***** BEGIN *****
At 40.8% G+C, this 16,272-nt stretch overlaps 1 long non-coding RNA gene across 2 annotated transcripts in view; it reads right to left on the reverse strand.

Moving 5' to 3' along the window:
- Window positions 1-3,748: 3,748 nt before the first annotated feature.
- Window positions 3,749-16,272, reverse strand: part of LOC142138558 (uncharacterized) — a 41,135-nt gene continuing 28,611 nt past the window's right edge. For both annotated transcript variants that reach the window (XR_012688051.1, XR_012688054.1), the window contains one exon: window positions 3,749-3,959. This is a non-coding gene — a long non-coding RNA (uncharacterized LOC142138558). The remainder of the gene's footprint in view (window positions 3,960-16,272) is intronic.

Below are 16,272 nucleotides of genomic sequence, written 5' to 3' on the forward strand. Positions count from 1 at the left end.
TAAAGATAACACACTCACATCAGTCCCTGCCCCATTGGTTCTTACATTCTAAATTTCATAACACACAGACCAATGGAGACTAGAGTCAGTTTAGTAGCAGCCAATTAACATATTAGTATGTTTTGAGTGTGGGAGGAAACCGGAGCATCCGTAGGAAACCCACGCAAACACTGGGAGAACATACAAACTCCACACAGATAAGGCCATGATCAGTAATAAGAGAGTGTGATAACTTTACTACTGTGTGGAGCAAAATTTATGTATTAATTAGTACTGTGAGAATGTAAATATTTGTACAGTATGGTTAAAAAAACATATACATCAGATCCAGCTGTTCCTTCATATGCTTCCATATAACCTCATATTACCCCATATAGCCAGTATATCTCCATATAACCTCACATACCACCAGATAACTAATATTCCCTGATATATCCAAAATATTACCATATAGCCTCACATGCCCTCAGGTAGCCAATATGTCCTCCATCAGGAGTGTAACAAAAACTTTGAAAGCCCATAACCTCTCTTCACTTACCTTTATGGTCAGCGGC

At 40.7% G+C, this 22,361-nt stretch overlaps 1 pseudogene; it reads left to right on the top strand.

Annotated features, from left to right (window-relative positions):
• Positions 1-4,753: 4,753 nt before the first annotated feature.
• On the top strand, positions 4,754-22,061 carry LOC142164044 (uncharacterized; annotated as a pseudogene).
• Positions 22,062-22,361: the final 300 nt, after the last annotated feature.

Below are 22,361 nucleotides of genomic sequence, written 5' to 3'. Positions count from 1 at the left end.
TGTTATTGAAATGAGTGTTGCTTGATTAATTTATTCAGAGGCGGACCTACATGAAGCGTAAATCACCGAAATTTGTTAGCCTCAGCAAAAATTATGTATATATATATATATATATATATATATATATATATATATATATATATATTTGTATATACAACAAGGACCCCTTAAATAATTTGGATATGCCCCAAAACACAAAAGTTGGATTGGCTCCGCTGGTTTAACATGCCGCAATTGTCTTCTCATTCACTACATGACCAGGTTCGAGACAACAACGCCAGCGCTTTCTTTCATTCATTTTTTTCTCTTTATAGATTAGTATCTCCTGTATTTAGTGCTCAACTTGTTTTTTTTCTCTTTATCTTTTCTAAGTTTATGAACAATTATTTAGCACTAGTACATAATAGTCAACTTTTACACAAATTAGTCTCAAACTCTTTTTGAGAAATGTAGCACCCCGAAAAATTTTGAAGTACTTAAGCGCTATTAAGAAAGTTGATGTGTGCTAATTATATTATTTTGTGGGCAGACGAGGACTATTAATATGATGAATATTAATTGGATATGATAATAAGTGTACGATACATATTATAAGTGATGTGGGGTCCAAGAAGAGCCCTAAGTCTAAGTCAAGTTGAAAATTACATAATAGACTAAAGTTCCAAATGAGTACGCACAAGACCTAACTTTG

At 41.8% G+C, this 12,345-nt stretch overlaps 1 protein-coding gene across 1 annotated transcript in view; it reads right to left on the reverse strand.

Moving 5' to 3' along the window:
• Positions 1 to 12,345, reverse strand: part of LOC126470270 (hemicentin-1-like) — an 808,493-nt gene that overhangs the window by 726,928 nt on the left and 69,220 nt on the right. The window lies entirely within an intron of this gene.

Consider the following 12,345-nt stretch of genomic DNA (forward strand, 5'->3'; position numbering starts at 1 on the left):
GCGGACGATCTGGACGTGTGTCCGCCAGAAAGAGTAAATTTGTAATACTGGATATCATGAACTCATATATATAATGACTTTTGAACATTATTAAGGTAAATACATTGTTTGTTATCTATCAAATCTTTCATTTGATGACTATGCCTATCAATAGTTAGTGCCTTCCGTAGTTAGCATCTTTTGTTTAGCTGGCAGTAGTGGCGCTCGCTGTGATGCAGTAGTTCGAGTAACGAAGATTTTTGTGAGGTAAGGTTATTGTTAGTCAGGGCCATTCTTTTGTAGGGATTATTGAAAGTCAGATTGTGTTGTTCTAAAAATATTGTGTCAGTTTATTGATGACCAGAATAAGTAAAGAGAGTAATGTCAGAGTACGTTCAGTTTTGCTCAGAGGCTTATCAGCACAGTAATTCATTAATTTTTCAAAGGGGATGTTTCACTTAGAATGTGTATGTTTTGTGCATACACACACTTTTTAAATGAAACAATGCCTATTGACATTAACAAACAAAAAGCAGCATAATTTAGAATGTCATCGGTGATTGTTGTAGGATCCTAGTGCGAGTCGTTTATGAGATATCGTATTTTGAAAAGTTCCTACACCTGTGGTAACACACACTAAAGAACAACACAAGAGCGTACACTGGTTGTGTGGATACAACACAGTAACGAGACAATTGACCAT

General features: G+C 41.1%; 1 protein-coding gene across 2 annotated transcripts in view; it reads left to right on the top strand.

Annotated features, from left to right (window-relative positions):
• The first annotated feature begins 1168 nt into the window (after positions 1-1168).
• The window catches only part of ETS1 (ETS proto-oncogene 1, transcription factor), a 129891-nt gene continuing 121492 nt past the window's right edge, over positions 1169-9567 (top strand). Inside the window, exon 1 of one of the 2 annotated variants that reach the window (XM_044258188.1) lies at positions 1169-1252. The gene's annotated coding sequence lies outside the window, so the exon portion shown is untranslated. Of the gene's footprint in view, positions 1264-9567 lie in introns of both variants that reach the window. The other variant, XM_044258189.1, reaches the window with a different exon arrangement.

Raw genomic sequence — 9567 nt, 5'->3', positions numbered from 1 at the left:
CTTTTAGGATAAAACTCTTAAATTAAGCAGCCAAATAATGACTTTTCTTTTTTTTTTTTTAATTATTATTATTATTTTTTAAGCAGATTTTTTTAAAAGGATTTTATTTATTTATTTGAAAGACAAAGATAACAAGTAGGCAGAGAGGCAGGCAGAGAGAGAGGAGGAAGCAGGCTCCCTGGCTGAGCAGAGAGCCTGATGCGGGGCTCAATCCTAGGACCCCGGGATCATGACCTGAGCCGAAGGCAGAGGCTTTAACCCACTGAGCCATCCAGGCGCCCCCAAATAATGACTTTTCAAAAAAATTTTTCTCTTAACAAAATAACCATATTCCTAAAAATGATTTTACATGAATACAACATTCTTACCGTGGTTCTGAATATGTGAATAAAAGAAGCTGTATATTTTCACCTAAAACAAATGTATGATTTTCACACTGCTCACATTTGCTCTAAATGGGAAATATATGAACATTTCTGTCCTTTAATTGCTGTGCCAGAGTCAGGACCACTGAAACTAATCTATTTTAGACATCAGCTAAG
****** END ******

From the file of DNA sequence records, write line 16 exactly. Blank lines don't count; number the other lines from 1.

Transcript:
• Positions 1 to 12,345, reverse strand: part of LOC126470270 (hemicentin-1-like) — an 808,493-nt gene that overhangs the window by 726,928 nt on the left and 69,220 nt on the right. The window lies entirely within an intron of this gene.